In the Youngstown-Warren metropolitan area, there are about 1,000 manufacturers that employ nearly 30,000 people, said Sarah Boyarko, senior vice president of economic development for the Youngstown Warren Regional Chamber. That number is down about 10,000, from 40,100 in 2005.
Fourteen percent of the the area’s jobs are in manufacturing.
Boyarko said manufacturing accounts for about 19.3 percent of the metropolitan area’s gross product.
Nationwide, there are 12.3 million people working in manufacturing, accounting for 9 percent of the workforce, according to the U.S. Bureau of Labor Statistics.
Recently, U.S. Rep. Tim Ryan, D-Howland, calling manufacturing the “lifeblood of our economy, and the backbone of the middle class,” introduced legislation along with U.S. Rep. Tom Reed, R-New York, to create a U.S. chief manufacturing officer. Ryan said chief would coordinate manufacturing-related policies and activities across agencies and develop a national manufacturing strategy designed to revitalize the industry, spur economic growth and expand U.S. competitiveness.”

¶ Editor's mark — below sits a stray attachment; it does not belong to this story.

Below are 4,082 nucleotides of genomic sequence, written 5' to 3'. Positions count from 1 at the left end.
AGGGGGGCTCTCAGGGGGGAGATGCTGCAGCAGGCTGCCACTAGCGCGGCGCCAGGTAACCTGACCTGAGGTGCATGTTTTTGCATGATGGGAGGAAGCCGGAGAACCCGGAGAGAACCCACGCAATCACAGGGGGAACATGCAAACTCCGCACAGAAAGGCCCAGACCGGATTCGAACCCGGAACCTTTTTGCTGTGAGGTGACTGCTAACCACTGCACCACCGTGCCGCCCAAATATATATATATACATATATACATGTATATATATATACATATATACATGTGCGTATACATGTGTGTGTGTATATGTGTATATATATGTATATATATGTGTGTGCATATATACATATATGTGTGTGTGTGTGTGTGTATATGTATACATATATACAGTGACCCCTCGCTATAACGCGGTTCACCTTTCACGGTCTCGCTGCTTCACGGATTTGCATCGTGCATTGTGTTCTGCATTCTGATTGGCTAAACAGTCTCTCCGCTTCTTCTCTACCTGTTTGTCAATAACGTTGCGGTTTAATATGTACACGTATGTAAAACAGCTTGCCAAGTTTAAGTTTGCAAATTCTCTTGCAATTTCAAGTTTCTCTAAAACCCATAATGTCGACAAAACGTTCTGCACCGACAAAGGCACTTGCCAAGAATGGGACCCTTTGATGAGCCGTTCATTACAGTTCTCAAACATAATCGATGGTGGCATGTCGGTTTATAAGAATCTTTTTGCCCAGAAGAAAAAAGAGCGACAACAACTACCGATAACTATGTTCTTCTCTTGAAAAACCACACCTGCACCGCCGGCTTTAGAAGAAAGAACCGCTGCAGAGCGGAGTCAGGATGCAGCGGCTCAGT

Duritsky said overall the region has diversified and looks more like the U.S. economy as a whole, seeing growth in industries such as health care.
Still, he noted, manufacturing continues to play a significant role in the region’s economy.
Boyarko said some of the industry’s decline since 1970 can be attributed to advances in technology, automation, internal restructuring and workforce outsourcing.
But those shifts have also created more diversity in the industry, resulting in new workforce initiatives and training opportunities.
Canyon Paterson, 18, an MCCTC senior, who also will be visiting GM Lordstown for the first time on Friday, said growing up with technology has helped him and other students like him prepare for what’s ahead in the workforce.
“This is what we’re used to,” he said. “I’ve seen a lot of advances and changes in technology. I don’t expect that to be any different working in manufacturing, as an engineer or machinist.”